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Re: $10,000+ fine for deciding not to fly after all?

Postby Fridmarr » Sun Nov 21, 2010 1:28 am

Wow, thanks for all that imagery.
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Re: $10,000+ fine for deciding not to fly after all?

Postby Fivelives » Sun Nov 21, 2010 4:12 am

theckhd wrote:
Fivelives wrote:You can make a one or two shot derringer type pistol out of wood or cast ceramic. John Dillinger made one and used it to escape from prison in 1934.

Thing is this, though: how would you get the rounds past the sniffer dogs? They can detect and alert to gunpowder. So even if you were to bring a wooden gun and try to get it through the checkpoint, you wouldn't be able to sneak by with ammunition for it.

But that still requires gunpowder. I have trouble believing that anyone short of MacGuyver would be able to build a functioning projectile weapon that was even remotely dangerous using a rubber band as the propulsion mechanism.

I suppose you could put the pilot's eye out, if the cabin weren't locked... :roll:


That's kind of what my point is - even if you can make a firearm that'll pass through the metal detectors, you still wouldn't be able to get it past a sniffer dog. On the other hand, ammunition is really easy to sneak past people with an x-ray machine in your carry-on luggage. Hell, I've even done it accidentally before.
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Re: $10,000+ fine for deciding not to fly after all?

Postby Fivelives » Sun Nov 21, 2010 4:21 am

knaughty wrote:
Lightbeard wrote:
Dorvan wrote:There are many, many places in the US more remote from law enforcement and medical attention than a commercial airliner.

I'm not denying what you're saying but I'd appreciate 2-3 examples.

Dorvan gave some towns, but how about any hiking trail you've been walking down for over an hour?

For what it's worth, there's various estimates of 40-80% chance of there being a doctor on board any commercial flight, and on top of that all aircrew have heavy duty first aid training and the sort of first aid equipment you find in an ambulance, not an office first aid kit. Defib kit, heavy duty drugs, etc.


Err, you mean me :P

Thanks for agreeing with some of my points from earlier, though, heh. And, depending on when the study is done (what time of year, etc), the studies point to anywhere from 8% to 86% chance that a doctor will be on any given flight. Most likely during holiday travel, least likely during the trough seasons (between christmas and new year, for example).

Even still, there are companies like Med Air and Medlink that specifically handle in-flight medical care. No matter how much training the flight crew receives (unless they're nurse practitioners, at the least), they can't give a patient any of the drugs that they keep in their first aid kit. They can, however, hook the person up to the Med Air or Medlink telemetry machine in their kit and have the doctor tell them "Ok, now here's what you do ... "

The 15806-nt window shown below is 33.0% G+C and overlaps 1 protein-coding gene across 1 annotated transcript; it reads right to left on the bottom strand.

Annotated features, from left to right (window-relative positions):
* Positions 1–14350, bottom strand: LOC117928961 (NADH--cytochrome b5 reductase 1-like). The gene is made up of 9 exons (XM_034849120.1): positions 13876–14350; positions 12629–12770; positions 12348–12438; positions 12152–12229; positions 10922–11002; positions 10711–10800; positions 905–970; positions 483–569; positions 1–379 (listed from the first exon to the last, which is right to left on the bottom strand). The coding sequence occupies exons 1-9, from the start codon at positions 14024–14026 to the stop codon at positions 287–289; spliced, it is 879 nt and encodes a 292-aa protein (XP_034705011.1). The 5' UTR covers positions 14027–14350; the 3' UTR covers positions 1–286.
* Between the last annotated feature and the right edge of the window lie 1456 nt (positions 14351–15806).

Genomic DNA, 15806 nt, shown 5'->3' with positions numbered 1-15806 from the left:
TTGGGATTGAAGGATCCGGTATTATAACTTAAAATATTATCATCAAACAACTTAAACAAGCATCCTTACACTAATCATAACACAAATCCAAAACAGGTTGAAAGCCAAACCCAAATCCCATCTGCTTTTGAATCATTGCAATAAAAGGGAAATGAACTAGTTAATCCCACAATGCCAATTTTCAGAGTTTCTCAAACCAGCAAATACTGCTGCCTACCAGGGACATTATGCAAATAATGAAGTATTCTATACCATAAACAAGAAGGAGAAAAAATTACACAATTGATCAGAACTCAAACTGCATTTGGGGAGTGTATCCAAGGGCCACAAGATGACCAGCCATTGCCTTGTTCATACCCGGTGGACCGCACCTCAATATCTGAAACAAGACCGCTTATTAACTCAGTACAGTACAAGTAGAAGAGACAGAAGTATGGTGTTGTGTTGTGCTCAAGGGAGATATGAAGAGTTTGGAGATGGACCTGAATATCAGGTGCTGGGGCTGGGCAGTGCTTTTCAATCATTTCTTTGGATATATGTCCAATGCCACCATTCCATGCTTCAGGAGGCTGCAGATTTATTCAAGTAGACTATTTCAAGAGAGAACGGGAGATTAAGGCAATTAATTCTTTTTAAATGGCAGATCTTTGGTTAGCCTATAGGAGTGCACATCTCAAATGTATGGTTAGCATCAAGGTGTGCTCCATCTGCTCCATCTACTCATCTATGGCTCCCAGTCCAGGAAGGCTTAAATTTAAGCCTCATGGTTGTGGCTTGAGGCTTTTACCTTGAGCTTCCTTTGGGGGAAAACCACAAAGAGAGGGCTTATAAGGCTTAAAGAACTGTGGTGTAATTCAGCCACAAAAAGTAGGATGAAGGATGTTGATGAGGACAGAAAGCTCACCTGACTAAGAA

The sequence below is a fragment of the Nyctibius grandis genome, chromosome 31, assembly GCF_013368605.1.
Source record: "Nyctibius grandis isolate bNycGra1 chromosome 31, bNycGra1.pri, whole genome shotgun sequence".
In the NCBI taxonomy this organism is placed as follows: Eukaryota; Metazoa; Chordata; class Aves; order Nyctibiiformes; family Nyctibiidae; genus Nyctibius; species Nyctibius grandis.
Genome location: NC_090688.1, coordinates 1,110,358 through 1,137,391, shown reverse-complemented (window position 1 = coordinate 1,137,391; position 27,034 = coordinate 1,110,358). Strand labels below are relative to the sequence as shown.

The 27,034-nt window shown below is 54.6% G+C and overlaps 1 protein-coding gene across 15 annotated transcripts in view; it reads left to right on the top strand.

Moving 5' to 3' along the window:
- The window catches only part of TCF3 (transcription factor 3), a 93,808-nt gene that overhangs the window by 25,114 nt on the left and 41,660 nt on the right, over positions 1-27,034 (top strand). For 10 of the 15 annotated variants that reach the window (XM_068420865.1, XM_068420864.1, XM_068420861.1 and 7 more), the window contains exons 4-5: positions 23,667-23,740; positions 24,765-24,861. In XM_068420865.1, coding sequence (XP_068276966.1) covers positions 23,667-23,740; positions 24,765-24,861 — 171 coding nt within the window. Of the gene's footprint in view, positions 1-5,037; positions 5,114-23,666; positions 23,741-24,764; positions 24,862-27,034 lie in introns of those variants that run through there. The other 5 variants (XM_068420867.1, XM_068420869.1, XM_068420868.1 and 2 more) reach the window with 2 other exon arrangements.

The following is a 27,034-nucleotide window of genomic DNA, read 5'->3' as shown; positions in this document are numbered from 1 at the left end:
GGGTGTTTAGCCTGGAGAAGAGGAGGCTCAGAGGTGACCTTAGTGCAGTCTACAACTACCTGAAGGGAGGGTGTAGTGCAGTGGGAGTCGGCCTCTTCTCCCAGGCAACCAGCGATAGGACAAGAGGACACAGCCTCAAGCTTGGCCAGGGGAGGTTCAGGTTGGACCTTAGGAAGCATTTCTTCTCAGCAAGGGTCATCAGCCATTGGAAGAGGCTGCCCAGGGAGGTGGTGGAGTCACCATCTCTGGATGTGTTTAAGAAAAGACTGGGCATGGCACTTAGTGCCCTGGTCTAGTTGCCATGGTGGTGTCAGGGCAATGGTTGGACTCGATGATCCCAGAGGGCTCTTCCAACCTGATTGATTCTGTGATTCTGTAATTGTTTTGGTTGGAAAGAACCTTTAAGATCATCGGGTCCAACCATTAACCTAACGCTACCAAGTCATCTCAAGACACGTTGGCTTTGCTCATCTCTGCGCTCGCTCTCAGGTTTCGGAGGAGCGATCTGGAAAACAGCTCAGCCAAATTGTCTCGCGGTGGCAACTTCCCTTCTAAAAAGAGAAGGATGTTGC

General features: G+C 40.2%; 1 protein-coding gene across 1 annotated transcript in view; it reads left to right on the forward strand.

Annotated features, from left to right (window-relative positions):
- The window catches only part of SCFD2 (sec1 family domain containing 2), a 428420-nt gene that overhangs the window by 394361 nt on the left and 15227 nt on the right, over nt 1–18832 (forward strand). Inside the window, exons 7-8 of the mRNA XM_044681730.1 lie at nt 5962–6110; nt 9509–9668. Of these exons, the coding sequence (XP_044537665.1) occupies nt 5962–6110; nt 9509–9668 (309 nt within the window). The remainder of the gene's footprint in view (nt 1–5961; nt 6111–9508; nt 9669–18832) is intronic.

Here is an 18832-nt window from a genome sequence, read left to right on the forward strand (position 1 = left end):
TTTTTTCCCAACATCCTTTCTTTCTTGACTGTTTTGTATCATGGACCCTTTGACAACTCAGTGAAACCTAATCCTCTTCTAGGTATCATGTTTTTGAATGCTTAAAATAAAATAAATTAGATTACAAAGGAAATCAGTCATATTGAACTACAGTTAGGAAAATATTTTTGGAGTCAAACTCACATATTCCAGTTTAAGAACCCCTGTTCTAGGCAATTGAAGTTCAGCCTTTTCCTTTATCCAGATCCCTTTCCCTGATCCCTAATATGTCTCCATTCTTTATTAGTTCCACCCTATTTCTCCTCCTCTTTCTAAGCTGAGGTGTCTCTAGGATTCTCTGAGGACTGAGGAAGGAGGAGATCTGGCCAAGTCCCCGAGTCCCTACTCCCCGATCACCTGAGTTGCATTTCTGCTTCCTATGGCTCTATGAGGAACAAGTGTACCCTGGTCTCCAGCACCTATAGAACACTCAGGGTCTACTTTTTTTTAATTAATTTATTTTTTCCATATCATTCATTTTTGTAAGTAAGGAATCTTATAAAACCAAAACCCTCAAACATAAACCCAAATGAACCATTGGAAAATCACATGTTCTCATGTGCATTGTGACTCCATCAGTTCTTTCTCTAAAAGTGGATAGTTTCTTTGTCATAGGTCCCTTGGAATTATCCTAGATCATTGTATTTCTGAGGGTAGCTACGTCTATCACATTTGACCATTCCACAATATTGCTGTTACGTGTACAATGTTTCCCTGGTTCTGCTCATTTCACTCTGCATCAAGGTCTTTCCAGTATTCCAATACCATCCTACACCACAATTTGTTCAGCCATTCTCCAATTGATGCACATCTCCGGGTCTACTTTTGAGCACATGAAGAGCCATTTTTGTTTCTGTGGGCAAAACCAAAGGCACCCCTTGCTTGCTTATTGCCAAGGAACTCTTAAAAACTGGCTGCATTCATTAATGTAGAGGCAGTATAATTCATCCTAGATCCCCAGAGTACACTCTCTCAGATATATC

It's the same on our flights - we're in constant contact with the receiving team from the time we pick up a patient to the time we do the handoff, and despite having nurses and (overtrained) paramedics in flight, we still need the receiving doctor to authorize any medical procedure being performed in flight except for "rescue" care (defibrilation, CPR, etc). In practice, it's usually just us informing the doc of what we're doing, but the regulations are there to protect us and the receiving team.
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Re: $10,000+ fine for deciding not to fly after all?

Postby knaughty » Mon Nov 22, 2010 1:24 am

Fivelives wrote: we still need the receiving doctor to authorize any medical procedure being performed in flight except for "rescue" care (defibrilation, CPR, etc).


But "rescue/emergency" care is all you need. If you're on a commercial flight on a full-sized aircraft, you're more or less IN an ambulance that happens to contain a few hundred people.

You're under an hour from a hospital if your condition is serious enough to divert the plane to the nearest airport/hospital.

If CPR, defib and (doctor authorised) emergency drugs aren't going to tide you over until they can land the plane and get you to a hospital, well, if you'd been at home in your lounge room you'd be dead as well.
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Re: $10,000+ fine for deciding not to fly after all?

Postby Fivelives » Mon Nov 22, 2010 8:08 am

Knaughty speaketh truth.
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Re: $10,000+ fine for deciding not to fly after all?

Postby Jabari » Mon Nov 22, 2010 9:23 am

Lightening up the thread a bit:

NEW TSA SLOGANS

Grope discounts available.

Can't see London, can't see France, unless we see your underpants.

If we did our job any better, we'd have to buy you dinner first.

Only we know if Lady Gaga is really a lady.

Don't worry, my hands are still warm from the last guy.

Throw a few back at the airport Chili's and you won't even notice.

Wanna fly? Drop your fly.

We are now free to move about your pants

We rub you the wrong way, so you can be on your way.

It's not a grope. It's a freedom pat.

When in doubt, we make you whip it out.

TSA: Touchin', Squeezin', Arrestin'

You were a virgin.

We handle more packages than the USPS

The TSA isn't silly, they just want to inspect your willy